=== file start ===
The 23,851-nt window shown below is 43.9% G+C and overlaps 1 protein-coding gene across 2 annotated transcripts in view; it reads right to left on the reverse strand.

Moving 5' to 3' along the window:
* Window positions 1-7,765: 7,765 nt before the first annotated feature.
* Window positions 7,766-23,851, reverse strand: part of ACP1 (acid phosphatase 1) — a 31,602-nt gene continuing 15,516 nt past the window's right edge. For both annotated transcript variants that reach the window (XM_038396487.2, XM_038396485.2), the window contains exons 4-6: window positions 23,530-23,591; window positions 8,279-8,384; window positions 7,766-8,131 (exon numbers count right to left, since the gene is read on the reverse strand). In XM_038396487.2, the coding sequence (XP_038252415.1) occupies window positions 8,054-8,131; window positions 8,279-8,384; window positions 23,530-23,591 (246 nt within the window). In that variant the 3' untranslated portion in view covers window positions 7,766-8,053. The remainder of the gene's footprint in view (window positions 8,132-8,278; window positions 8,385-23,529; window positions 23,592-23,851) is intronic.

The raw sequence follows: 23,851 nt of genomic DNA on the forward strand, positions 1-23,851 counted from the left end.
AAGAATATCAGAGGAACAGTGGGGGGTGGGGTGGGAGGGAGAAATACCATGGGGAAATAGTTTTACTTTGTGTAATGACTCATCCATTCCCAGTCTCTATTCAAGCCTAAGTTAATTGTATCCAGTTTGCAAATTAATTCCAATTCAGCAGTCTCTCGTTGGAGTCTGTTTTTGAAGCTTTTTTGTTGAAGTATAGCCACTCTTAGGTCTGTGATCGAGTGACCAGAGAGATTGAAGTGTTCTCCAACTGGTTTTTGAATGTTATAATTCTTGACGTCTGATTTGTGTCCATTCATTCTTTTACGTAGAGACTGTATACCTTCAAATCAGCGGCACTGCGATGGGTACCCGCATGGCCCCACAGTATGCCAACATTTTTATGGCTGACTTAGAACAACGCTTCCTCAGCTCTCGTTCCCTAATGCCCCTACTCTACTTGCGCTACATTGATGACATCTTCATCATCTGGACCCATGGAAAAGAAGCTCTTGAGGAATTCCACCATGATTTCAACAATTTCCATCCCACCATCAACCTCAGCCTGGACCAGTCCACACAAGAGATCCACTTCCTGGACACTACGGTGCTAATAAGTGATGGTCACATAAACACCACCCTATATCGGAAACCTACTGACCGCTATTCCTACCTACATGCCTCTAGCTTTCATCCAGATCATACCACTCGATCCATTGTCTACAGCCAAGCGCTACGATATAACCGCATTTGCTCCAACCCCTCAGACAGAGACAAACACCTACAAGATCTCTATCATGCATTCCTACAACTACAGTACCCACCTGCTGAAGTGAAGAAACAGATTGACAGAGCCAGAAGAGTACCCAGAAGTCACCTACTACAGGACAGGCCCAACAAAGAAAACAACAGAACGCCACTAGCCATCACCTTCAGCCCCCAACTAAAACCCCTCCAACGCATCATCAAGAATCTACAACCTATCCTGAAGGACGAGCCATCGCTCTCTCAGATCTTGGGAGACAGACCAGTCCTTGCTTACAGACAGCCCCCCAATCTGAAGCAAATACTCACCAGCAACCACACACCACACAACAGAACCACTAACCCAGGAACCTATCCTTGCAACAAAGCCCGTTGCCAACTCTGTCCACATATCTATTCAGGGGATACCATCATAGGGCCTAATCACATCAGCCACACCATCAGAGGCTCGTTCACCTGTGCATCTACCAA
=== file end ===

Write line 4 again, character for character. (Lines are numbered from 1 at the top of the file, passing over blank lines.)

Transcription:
* Window positions 7,766-23,851, reverse strand: part of ACP1 (acid phosphatase 1) — a 31,602-nt gene continuing 15,516 nt past the window's right edge. For both annotated transcript variants that reach the window (XM_038396487.2, XM_038396485.2), the window contains exons 4-6: window positions 23,530-23,591; window positions 8,279-8,384; window positions 7,766-8,131 (exon numbers count right to left, since the gene is read on the reverse strand). In XM_038396487.2, the coding sequence (XP_038252415.1) occupies window positions 8,054-8,131; window positions 8,279-8,384; window positions 23,530-23,591 (246 nt within the window). In that variant the 3' untranslated portion in view covers window positions 7,766-8,053. The remainder of the gene's footprint in view (window positions 8,132-8,278; window positions 8,385-23,529; window positions 23,592-23,851) is intronic.